Laughter is Good Medicine.

Today, Kim took me around to some of her favorite haunts. i.e. Pittsboro – a strange little somewhat macabre town, with a burned out courthouse, little shops – some with horrors, and a lovely little restaurant/deli, The General Store Cafe where we got beet salad and sweet tea, surrounded by interesting local art. Bought some goats’ milk soap from the young woman who made it from the milk of her own goats.

Then we went to pick up Kim’s mom to take her out for a late afternoon dinner. She was sitting out front as if she was expecting us. “I was wondering if you were going to make it,” she said as we approached. We went in, briefly, so Kim could drop off some diet Dr. Pepper in her apartment and sign her out. We took her to the nearby Nantucket Grill. She ordered the top sirloin – Kim pointed to the picture on the menu and her mom said, “Oh yes. I want that.” Kim and I had salad. I watched in wonder as Kim and her mother would simply look at each other and burst into laughter, both for seemingly different reasons, or for no reason. I wondered how often she gets to have a good belly laugh in the home she lives in. She was having good belly laughs with us and I was concerned that she would inhale her food, she was laughing so hard. Her eyes would light up, she would look at Kim, they would make faces at each other and roar with laughter.

None of our conversation made any sense to me. She noticed the handsome young man sitting in the corner of the restaurant, talking on his cell phone. “Are you paying attention?” she would ask Kim. Mothers never seem to outgrow that question do they? “No, Mom. I’m paying attention to you,” Kim would say.

Looking at me, she said to Kim. “Now you be sure to check her.” What? Check me for what? Don’t get too close or I’ll hurt you! (That’s from me.)

Last time I visited Kim, she and her mom lived in Florida. What was to be a fun holiday for Kim and me together turned into a hospital vigil while her mom had emergency by-pass surgery. Another time, after she pulled through that, Kim’s mom came back for a visit to her old neighborhood in Sonoma County. We spent some time together, without Kim around. She confided in me like I was her oldest friend.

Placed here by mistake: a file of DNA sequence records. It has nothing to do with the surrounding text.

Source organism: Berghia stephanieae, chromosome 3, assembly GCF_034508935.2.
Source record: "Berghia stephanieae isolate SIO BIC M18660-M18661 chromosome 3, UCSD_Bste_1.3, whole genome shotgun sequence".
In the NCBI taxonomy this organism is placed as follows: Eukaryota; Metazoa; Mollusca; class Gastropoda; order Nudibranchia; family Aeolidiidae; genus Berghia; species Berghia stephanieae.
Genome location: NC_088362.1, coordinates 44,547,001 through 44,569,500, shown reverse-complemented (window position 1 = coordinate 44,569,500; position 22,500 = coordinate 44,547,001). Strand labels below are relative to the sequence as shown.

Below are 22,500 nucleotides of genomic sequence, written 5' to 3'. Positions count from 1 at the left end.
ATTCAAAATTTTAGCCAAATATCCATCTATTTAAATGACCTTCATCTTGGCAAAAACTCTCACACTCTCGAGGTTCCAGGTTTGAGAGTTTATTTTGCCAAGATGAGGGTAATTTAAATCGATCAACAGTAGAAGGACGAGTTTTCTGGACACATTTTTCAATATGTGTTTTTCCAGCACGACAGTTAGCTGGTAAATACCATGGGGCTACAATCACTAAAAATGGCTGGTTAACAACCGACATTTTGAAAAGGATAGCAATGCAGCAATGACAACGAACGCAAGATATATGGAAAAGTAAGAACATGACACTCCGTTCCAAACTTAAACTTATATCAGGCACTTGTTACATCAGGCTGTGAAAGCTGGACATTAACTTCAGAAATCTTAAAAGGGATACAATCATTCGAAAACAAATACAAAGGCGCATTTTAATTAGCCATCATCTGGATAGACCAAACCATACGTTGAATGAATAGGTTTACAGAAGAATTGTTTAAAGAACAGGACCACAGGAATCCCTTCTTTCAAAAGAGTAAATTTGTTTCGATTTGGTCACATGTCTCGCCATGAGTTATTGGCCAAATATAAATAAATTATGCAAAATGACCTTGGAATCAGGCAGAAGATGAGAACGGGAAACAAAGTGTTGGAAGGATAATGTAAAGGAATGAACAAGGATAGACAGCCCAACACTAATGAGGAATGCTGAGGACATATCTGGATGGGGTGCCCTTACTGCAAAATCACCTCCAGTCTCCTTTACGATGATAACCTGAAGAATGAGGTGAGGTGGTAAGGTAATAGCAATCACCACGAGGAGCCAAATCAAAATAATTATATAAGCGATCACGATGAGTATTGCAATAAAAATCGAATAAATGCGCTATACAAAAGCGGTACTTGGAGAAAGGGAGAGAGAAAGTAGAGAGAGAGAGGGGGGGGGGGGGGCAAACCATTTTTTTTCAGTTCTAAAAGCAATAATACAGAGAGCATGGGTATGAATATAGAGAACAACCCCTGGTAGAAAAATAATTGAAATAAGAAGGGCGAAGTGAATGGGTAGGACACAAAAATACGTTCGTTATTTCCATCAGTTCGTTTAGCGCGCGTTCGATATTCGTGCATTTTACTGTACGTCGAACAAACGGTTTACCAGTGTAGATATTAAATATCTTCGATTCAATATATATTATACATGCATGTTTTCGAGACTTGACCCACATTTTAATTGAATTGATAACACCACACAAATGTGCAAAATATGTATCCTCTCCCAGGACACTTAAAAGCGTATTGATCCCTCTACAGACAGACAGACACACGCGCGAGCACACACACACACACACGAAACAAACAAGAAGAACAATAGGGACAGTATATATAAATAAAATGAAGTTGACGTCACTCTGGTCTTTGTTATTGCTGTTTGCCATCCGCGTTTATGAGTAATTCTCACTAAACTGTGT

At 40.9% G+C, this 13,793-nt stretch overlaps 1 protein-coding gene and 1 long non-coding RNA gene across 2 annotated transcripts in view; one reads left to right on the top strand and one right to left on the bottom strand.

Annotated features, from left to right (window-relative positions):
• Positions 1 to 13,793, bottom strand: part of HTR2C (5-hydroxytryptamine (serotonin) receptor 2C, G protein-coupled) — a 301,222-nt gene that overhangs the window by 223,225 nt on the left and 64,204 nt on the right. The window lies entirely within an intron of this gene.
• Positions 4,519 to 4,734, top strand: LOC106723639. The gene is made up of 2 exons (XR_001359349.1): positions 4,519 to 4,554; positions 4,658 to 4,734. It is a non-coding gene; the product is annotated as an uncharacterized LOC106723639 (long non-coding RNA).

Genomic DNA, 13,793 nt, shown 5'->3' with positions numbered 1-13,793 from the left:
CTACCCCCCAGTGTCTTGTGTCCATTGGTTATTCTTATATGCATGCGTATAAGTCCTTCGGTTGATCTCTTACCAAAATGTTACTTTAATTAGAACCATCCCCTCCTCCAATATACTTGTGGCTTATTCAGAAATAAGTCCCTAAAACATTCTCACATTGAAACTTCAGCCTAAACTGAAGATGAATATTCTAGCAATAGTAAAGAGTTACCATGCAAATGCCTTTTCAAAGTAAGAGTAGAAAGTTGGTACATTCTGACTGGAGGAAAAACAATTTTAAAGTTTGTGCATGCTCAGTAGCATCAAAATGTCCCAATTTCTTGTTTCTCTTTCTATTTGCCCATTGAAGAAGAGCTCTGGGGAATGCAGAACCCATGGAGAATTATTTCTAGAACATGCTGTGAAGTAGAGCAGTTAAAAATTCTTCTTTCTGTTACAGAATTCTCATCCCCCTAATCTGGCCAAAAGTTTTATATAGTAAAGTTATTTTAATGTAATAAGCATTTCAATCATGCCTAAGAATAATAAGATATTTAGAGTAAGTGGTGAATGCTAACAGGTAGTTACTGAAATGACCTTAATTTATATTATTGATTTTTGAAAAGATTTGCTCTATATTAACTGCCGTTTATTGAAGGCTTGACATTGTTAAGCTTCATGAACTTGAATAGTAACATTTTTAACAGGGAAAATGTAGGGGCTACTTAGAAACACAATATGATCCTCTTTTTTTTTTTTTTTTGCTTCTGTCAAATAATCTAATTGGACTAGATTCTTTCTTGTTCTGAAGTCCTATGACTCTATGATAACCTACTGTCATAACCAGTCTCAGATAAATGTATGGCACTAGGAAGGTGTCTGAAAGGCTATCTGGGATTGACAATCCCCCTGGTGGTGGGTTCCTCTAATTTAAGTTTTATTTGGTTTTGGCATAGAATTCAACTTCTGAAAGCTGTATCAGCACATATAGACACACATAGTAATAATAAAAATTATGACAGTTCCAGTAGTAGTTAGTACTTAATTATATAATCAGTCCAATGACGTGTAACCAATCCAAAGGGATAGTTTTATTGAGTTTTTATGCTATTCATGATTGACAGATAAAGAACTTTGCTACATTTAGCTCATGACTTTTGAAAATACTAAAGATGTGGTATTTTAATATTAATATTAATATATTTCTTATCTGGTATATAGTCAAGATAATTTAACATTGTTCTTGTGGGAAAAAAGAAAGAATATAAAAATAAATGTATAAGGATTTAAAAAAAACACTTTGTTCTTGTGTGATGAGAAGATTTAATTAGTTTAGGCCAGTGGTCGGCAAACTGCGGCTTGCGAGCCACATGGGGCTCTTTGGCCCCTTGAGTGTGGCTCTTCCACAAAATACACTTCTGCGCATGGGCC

Today, as Kim says, her mother is five years old. I watched my dear friend, who left her life in Sonoma County (I really mean to say, she left ME in Sonoma County… but I don’t want to sound so myopic and self-centered), to go be with her aging parents. Her father passed away soon after Kim moved, and Kim’s siblings are far away. Kim carries the full burden of her mother’s frailty and dementia. It feels crushing, yet….

They look at each other and laugh. And I laugh with them.


7 responses to this post.

  1. Posted by Hali on June 23, 2010 at 4:11 pm

    I am enjoying reading this SO much!


  2. Very tender observation


  3. Posted by Little Sis on June 23, 2010 at 4:29 pm

    How awesome. It sounds like a great day and like Kim hasn’t changed a bit! Big hugs to both of you.


    • Posted by fawngilmorekraut on June 24, 2010 at 3:42 pm

      She hasn’t changed at all. Just picking up where we left off. I LOVE that! She still makes my heart laugh.


  4. Posted by Wallace's Love Slave on June 23, 2010 at 5:20 pm

    Fawn… your writing is beautiful. Keep going.


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